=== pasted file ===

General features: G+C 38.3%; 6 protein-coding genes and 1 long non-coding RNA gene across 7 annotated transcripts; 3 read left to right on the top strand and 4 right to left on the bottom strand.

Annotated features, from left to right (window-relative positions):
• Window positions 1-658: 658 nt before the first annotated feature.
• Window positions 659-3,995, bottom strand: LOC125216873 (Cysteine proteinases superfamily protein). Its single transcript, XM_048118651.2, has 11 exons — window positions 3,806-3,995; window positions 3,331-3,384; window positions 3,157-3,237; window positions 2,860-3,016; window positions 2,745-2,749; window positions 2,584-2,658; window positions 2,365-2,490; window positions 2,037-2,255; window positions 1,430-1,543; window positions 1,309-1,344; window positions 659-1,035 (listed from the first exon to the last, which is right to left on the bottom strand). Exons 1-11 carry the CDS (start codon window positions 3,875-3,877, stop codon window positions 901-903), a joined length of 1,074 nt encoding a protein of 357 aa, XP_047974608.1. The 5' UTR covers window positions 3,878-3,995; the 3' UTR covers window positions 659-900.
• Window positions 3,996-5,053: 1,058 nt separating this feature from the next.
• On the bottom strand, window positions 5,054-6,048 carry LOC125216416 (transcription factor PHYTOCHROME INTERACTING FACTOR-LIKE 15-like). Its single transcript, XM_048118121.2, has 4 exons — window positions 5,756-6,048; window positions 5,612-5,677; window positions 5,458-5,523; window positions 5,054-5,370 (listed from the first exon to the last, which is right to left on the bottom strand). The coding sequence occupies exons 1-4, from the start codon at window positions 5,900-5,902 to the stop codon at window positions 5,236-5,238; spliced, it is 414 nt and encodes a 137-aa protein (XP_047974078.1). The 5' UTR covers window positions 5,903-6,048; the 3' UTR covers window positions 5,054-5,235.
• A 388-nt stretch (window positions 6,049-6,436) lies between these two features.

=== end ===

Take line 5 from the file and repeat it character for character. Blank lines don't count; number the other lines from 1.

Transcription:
• Window positions 3,996-5,053: 1,058 nt separating this feature from the next.